feedingbrett’s review published on Letterboxd:
Included In Lists:
Criterion Collection - #794
Talent exists and wanders around us. Many hoping to enter into their respective scenes and find appraisal and acknowledgement that they have for so long yearned. Yet despite greatness in abundance, very few break through the mould and succeed in reaching that professional and creative self-actualisation; often held back by either poor fortune or pure disconnect to their intended audience. These individuals find themselves sinking deeper into their holes, hoping to somehow find what they seek through their extensive search and sacrifice.
The Coen Brothers have ventured into the New York folk revival music scene with Inside Llewyn Davis, taking the dark satire of its subject matter, a defining characteristic of their filmmaking, and wrapped itself in a cocoon of a failing folk musician, played here by Oscar Isaac. We become witness to this man’s personal and professional trappings, seeing the dysfunctions that surround his relationships, the toxicity of his existence, the instability of his position, and the immaturity in his reach for success. This is a man who dwells on the frustration of his lack of recognition, one that contrasts the rising success of Jim and Jean (Justin Timberlake and Carey Mulligan), of which the latter Davis had a one-night affair with and has to meet his responsibility in the abortion. He is also recently the outcome of a folk duo that had to dissolve due to his partner’s suicide.
In his attempt to break through as a solo act, the lack of success begins to take a toll on him and impart the thoughts that possibly his partner was the appealing hook to their initial spark of potential fame. Broke and desperate, crashing from home to home, wandering like the cat that he has temporarily adopted, hitting all the stops at the village in the hopes he could find a shelter for the night. It was only when he decides to take an impromptu trip to Chicago, only to find himself dumped with a direct and blunt criticism that finally awoken the shrinking and hopeless reality of his future within the business.
In the midst of this almost sadistic portrait of this man’s life, the film is bookended with Davis performing a tune at the Gaslight Cafe, of which we spend searching and wondering the source of his failure and disconnect. As we advance along, and the clarity behind his persona comes to fruition, such pitfalls are justified and apparent. Yet we realise the brilliance and passion that drove that performance, one that clearly touched and impressed the patrons that filled those seats. The film demonstrates by its end the rewards of his own anguish and self-development, realising the spark that connects the audience to the music and the musician, knowing that even if Davis doesn’t follow through the life of a folk musician, things would look up for the better.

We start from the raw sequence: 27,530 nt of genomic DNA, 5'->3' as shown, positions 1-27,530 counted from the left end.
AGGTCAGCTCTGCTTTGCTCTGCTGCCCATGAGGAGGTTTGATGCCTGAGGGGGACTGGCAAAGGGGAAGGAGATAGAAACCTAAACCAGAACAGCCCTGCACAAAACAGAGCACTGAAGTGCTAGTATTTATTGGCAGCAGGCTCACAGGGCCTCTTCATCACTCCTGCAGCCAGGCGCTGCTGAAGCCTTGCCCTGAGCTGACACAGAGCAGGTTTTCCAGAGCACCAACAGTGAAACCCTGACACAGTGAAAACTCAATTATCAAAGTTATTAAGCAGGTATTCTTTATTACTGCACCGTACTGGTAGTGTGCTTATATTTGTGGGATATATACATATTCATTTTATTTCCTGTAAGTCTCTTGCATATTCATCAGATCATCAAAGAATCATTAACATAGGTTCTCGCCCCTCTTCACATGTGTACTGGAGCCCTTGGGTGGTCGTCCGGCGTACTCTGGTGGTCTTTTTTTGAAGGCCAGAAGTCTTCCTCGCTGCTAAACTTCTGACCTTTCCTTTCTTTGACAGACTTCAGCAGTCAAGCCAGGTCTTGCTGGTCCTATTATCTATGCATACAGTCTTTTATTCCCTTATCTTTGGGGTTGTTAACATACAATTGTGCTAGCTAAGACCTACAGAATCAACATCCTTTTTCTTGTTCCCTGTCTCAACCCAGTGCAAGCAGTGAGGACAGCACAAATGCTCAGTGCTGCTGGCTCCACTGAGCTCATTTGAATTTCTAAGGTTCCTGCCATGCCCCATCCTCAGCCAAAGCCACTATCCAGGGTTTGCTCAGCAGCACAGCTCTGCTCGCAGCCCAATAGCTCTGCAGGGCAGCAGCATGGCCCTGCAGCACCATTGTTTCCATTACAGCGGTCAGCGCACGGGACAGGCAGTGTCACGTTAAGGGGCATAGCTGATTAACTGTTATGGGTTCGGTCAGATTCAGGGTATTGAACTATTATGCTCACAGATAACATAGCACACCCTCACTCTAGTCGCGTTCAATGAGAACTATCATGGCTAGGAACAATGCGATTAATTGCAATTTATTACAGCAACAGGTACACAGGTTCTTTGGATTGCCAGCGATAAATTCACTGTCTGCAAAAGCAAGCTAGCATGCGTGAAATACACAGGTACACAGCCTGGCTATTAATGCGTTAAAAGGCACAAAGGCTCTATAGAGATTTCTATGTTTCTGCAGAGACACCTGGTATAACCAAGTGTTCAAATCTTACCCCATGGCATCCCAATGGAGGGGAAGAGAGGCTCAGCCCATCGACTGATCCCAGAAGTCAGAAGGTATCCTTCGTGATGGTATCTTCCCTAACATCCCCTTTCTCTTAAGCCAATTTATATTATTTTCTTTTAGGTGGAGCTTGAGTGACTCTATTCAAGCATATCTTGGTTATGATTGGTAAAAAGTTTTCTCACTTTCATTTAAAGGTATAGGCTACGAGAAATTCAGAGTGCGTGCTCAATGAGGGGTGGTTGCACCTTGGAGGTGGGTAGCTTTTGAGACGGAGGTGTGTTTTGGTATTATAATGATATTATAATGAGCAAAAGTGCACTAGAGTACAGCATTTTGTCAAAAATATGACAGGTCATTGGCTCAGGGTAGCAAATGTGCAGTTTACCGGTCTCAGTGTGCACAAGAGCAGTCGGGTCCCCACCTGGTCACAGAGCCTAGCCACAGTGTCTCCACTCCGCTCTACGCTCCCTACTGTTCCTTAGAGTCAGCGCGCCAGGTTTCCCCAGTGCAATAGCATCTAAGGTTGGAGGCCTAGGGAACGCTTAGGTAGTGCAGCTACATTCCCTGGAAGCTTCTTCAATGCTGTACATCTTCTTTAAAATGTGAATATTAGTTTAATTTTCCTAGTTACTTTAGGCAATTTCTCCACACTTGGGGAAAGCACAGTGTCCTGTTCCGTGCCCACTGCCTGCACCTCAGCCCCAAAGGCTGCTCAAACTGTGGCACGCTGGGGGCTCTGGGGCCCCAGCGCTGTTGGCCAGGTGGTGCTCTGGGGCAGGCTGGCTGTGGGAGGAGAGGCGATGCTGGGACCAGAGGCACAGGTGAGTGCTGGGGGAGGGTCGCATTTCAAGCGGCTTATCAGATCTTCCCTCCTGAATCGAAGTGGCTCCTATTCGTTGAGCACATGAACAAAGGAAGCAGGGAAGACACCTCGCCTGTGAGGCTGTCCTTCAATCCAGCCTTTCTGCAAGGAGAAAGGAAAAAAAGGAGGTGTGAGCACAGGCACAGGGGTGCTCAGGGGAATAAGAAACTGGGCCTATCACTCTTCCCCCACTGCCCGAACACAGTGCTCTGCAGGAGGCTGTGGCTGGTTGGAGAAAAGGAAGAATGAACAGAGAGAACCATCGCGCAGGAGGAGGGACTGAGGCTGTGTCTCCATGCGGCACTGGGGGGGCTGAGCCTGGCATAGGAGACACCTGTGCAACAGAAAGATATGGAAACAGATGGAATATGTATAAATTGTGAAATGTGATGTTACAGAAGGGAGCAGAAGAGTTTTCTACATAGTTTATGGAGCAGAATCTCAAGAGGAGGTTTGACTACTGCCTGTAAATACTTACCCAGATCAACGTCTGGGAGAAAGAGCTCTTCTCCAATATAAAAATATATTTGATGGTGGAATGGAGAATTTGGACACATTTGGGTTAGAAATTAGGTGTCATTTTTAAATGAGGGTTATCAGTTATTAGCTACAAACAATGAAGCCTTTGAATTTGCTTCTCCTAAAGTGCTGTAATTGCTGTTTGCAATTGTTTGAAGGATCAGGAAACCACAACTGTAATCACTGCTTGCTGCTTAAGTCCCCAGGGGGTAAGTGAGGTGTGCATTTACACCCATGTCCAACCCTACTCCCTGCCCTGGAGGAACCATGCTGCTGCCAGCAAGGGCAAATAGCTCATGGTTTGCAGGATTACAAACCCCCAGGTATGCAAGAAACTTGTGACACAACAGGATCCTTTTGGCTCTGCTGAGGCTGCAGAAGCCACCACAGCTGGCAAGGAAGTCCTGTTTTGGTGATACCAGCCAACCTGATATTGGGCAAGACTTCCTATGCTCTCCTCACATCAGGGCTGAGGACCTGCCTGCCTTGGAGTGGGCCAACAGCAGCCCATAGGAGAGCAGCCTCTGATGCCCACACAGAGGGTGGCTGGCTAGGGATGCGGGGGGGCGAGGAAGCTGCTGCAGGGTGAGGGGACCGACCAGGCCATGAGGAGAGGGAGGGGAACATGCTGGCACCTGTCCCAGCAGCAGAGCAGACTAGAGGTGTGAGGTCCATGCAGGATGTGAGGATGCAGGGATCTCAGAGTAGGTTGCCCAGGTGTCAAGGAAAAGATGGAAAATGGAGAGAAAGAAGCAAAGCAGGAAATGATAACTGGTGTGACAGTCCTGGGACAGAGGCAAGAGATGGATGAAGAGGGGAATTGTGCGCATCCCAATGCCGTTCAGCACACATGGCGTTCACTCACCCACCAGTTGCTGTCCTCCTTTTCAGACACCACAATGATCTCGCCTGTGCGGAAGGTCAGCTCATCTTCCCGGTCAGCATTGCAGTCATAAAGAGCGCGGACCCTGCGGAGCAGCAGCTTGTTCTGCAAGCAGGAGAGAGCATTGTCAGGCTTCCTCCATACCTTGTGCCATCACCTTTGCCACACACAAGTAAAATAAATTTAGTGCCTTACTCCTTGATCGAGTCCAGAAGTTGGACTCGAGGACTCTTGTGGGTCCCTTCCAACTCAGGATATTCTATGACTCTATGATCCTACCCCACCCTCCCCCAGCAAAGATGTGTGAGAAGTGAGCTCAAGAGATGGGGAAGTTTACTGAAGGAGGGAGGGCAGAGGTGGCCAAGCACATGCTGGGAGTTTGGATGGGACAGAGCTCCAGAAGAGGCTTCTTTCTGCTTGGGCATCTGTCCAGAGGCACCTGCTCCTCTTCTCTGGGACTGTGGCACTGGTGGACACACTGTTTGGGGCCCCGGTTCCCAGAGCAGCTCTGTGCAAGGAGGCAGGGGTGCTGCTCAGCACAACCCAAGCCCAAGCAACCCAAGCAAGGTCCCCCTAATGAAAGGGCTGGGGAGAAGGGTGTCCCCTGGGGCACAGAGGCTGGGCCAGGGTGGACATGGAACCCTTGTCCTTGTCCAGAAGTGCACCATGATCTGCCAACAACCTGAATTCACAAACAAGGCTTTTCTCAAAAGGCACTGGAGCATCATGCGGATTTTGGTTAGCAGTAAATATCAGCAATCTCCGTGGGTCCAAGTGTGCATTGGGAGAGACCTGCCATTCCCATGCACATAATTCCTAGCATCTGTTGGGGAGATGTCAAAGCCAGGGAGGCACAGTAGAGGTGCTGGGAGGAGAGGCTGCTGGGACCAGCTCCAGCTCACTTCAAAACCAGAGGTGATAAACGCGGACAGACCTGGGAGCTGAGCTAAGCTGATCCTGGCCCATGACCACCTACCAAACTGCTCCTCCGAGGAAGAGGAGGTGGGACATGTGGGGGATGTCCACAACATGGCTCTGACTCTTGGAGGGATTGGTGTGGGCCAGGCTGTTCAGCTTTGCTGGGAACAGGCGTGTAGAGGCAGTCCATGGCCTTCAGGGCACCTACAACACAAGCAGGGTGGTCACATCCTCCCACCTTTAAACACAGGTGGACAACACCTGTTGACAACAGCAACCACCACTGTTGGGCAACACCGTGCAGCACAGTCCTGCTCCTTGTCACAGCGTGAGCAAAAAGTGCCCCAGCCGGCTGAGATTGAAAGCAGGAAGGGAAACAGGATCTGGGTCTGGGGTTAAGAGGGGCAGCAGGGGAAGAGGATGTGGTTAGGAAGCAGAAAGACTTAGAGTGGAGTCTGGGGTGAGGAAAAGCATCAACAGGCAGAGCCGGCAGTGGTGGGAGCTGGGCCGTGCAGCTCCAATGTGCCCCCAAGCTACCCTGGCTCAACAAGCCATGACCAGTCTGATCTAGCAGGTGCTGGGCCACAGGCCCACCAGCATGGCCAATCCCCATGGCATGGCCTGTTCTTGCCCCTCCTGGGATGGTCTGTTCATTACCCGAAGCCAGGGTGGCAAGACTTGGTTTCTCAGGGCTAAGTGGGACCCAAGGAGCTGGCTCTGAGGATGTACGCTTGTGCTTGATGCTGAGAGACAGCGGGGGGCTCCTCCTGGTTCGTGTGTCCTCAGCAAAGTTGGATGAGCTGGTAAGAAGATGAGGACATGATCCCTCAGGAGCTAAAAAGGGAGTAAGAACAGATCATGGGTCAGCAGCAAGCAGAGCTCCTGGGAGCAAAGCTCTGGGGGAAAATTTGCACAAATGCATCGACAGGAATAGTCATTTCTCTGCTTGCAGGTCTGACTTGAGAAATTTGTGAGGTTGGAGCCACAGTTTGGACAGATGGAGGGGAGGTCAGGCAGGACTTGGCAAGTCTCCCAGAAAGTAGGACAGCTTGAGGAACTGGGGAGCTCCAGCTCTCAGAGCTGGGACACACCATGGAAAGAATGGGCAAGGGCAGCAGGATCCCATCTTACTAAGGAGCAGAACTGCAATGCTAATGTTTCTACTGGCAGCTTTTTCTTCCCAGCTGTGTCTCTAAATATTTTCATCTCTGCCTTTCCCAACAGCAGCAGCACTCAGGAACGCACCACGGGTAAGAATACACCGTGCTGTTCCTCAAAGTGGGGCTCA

We witness at its end, the titular character beaten for his brash attitude that he expressed to a woman performing at the Gaslight Cafe. We view this event twice, initially without context and seemingly mysterious, but by the time we have reached this conclusive mark, we feel the justification of such a reaction and the ironic outcome that has emerged from Davis’ actions. We realise this man is the husband of that woman performing, stating that she and he are done with this toxic scene and that they are better off elsewhere. In a way Davis saved them from the trudging and self-inflicting hardship that he had to go through, giving them the opportunity to escape while the hole is still barely dug, a position that no longer applies to him.
Although initially underwhelmed by the efforts brought here by the Coen Brothers, it became apparent in the years passed after that viewing that the soft-glow in its lighting, its muted chilly colour spectrum, the inspired and well composed musical numbers, and the tender satire of the folk scene never departed from my mind; attracted to the aesthetic that one would after seeing an amazing act. It was only on this return that I saw the passionate heart that pulsed beneath Inside Llewyn Davis.